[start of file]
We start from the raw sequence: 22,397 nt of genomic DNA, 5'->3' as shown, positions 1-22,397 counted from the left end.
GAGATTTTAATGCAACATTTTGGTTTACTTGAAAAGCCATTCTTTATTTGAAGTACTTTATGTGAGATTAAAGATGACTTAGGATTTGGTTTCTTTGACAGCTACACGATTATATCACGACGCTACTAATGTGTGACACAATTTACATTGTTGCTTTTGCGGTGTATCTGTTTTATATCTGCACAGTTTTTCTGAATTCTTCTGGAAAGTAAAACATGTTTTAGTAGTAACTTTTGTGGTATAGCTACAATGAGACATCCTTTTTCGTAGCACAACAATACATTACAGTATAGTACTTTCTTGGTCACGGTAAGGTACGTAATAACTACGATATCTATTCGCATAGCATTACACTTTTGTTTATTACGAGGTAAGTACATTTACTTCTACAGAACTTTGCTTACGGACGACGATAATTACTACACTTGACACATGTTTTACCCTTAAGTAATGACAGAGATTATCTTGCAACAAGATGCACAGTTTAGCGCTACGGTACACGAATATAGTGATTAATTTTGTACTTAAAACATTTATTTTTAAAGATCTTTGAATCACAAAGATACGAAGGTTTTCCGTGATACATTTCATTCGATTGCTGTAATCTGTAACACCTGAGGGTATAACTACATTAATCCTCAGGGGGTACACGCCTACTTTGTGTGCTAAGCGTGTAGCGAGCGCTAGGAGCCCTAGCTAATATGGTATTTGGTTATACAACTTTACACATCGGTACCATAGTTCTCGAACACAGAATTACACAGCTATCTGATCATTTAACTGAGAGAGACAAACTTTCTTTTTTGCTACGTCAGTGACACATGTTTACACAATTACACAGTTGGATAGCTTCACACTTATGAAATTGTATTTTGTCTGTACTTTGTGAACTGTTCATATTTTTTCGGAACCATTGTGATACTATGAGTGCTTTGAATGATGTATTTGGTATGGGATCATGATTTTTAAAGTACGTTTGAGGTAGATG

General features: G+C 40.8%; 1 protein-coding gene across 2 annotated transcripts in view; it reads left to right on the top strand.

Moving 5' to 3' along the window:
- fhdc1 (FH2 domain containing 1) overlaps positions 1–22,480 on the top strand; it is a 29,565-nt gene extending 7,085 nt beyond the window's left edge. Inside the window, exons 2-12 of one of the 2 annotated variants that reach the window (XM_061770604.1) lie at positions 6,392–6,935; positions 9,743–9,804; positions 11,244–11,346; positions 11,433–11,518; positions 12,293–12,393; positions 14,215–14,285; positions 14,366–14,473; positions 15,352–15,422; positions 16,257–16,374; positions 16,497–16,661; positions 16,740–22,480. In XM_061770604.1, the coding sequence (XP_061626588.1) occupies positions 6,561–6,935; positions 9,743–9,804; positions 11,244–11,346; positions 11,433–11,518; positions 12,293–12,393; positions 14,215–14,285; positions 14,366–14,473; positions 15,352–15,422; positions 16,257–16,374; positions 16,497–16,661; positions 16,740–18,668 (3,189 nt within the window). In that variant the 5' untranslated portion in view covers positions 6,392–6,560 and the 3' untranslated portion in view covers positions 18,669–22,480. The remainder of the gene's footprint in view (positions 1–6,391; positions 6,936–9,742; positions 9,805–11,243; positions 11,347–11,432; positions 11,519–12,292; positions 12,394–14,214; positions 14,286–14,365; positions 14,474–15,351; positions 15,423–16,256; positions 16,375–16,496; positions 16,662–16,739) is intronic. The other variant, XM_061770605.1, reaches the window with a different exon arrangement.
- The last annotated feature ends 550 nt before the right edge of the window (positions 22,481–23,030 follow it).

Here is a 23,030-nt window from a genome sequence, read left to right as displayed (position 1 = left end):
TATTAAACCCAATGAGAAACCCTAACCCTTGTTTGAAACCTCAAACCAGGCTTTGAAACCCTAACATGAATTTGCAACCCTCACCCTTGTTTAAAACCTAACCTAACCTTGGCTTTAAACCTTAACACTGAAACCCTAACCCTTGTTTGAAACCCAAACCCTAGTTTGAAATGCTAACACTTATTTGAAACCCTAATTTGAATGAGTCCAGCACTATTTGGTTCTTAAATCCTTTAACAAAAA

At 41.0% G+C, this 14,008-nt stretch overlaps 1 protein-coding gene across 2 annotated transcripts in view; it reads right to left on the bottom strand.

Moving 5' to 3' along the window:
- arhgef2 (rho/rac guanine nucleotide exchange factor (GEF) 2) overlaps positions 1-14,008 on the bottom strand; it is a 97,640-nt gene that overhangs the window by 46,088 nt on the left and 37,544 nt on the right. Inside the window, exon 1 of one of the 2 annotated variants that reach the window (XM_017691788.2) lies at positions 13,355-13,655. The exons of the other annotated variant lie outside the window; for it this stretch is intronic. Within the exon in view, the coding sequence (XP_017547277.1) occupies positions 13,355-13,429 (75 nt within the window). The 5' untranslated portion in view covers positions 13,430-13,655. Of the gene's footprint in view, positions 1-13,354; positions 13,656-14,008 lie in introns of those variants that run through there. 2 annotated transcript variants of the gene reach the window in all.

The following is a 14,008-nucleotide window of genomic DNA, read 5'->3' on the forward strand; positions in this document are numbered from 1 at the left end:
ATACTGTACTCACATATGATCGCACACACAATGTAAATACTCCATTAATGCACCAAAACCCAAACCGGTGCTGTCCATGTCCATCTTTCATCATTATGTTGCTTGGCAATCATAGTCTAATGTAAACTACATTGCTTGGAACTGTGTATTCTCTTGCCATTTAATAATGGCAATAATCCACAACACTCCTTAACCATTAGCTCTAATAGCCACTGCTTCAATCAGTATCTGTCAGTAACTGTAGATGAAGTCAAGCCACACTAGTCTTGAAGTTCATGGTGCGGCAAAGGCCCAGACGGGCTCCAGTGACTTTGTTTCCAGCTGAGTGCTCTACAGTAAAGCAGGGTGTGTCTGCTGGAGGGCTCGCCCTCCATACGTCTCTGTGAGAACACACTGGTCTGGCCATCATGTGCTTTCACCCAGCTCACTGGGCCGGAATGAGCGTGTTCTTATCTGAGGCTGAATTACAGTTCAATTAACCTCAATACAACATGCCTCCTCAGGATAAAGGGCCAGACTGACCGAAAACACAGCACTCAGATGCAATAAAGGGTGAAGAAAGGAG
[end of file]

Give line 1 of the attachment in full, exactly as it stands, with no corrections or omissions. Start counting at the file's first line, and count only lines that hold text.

We start from the raw sequence: 22,397 nt of genomic DNA, 5'->3' as shown, positions 1-22,397 counted from the left end.